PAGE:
Joshua Oppenheimer on How Limitations Shaped The Act of Killing
In light of The Act of Killing‘s upcoming screening in MoMA’s The Contenders series, I thought to share an interview in which Joshua Oppenheimer discusses how repression and restrictions shaped the evolution of the film’s groundbreaking narrative. Originally setting out to capture the Indonesian genocide from the survivors’ perspective, Oppenheimer quickly realized that constant military interference was throwing a wrench in his work. Drifting in and out of jail with his crew, Oppenheimer began to follow the victims’ suggestion that he film purported perpetrators, in the interest of obtaining information that may bring them closure.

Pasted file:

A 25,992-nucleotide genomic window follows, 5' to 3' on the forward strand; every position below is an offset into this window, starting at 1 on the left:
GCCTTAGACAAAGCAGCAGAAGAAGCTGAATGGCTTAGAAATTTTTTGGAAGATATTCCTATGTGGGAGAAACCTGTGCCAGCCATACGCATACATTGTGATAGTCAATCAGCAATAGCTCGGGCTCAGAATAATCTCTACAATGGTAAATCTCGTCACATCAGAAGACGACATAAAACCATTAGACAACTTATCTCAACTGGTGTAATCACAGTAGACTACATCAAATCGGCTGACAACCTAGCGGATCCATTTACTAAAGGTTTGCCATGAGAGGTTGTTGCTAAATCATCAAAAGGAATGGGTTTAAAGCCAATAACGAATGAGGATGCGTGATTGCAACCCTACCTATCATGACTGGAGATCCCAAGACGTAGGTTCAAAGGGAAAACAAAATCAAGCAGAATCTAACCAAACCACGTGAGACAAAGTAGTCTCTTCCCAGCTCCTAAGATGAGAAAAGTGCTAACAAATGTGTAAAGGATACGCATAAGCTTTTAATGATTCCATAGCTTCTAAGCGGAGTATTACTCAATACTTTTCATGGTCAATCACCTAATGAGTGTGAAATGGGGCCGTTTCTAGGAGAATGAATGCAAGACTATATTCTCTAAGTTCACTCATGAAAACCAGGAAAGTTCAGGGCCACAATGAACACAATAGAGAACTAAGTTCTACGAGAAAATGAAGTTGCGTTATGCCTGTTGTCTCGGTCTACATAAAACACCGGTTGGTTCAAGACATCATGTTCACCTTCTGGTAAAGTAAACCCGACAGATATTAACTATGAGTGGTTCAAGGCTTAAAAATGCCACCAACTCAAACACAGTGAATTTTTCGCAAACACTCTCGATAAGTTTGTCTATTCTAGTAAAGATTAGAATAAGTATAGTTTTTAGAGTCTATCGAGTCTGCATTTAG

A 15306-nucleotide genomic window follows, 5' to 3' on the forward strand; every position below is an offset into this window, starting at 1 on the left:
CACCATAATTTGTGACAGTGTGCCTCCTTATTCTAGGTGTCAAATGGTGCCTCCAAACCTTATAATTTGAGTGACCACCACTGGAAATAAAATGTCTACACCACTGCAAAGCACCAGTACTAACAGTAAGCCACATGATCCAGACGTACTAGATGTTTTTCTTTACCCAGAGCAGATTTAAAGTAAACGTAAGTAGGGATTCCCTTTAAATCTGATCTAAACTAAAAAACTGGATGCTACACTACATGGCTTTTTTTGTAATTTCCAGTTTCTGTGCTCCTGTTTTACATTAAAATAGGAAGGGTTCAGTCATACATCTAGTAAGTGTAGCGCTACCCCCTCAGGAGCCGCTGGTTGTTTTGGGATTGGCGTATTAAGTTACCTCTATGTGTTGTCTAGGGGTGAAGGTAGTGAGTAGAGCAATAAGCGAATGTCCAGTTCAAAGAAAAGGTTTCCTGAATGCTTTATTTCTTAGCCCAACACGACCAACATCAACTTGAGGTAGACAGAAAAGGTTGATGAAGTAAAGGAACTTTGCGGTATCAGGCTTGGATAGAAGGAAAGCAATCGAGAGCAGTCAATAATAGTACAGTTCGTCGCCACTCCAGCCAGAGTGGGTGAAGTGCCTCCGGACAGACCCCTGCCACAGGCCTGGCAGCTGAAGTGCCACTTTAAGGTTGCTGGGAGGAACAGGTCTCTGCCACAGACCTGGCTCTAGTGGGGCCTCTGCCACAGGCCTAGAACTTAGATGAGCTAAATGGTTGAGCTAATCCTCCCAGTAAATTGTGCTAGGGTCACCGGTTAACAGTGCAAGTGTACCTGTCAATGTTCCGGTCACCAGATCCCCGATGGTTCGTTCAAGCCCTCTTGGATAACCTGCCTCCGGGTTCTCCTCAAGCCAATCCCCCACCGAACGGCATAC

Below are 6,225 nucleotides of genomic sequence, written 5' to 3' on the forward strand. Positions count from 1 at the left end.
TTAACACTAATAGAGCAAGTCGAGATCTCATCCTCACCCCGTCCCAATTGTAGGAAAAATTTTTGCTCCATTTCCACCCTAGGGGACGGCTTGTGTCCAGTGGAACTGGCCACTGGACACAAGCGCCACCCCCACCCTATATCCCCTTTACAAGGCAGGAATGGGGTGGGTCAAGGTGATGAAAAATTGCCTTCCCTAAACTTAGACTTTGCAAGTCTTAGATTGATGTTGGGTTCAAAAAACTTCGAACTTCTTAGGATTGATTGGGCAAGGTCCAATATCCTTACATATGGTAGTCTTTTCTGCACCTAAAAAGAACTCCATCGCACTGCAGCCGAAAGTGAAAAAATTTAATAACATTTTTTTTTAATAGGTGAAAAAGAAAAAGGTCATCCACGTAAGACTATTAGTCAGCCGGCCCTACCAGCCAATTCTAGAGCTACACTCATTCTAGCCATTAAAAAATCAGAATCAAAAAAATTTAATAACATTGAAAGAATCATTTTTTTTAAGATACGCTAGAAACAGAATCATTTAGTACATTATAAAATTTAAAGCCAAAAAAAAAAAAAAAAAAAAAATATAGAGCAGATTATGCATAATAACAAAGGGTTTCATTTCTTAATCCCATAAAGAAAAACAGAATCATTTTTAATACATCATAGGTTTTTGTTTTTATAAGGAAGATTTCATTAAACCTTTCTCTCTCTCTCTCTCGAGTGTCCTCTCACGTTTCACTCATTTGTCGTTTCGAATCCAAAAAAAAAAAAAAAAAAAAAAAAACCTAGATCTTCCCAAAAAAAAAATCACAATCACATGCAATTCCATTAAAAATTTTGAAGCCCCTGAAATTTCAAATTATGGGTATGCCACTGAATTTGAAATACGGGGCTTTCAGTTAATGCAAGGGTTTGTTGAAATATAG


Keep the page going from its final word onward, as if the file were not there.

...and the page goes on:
Within minutes of meeting the men in question, Oppenheimer was struck by their audacity: “This was this extraordinary situation. It was as though I had walked into Nazi Germany 40 years after the Holocaust, and the Nazis were still in power. The survivors, to afraid to speak, not allowed to speak; the perpetrators, at least unofficially, encouraged to boast about what they had done so they would be these feared proxies of the State.” Following his gut instinct and talks with the Indonesian Human Rights Community, Oppenheimer decided that this was the story that demanded to be told. It is a perfect and incredible instance of allowing the material and circumstances to guide you, turning limitations into stepping stones, as Oppenheimer would frame this new plot with unparalleled results. Watch the interview below.